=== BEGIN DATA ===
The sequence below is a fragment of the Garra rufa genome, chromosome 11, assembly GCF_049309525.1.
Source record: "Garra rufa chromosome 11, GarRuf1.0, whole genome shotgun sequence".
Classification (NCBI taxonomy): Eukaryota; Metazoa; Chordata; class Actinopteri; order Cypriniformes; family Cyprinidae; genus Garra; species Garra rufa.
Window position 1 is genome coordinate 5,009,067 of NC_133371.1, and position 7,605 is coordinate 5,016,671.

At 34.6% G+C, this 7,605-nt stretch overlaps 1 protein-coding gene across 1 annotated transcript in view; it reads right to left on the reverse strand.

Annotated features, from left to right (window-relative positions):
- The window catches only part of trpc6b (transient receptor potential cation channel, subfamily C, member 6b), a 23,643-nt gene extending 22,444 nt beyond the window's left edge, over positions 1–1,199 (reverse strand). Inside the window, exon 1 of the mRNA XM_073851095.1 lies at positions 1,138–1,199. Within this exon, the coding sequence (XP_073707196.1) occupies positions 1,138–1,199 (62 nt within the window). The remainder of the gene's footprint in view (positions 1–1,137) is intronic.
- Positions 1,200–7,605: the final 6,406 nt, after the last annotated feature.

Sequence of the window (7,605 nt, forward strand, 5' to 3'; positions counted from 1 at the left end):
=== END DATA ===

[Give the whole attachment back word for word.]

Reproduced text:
The sequence below is a fragment of the Garra rufa genome, chromosome 11, assembly GCF_049309525.1.
Source record: "Garra rufa chromosome 11, GarRuf1.0, whole genome shotgun sequence".
Classification (NCBI taxonomy): Eukaryota; Metazoa; Chordata; class Actinopteri; order Cypriniformes; family Cyprinidae; genus Garra; species Garra rufa.
Window position 1 is genome coordinate 5,009,067 of NC_133371.1, and position 7,605 is coordinate 5,016,671.

At 34.6% G+C, this 7,605-nt stretch overlaps 1 protein-coding gene across 1 annotated transcript in view; it reads right to left on the reverse strand.

Annotated features, from left to right (window-relative positions):
- The window catches only part of trpc6b (transient receptor potential cation channel, subfamily C, member 6b), a 23,643-nt gene extending 22,444 nt beyond the window's left edge, over positions 1–1,199 (reverse strand). Inside the window, exon 1 of the mRNA XM_073851095.1 lies at positions 1,138–1,199. Within this exon, the coding sequence (XP_073707196.1) occupies positions 1,138–1,199 (62 nt within the window). The remainder of the gene's footprint in view (positions 1–1,137) is intronic.
- Positions 1,200–7,605: the final 6,406 nt, after the last annotated feature.

Sequence of the window (7,605 nt, forward strand, 5' to 3'; positions counted from 1 at the left end):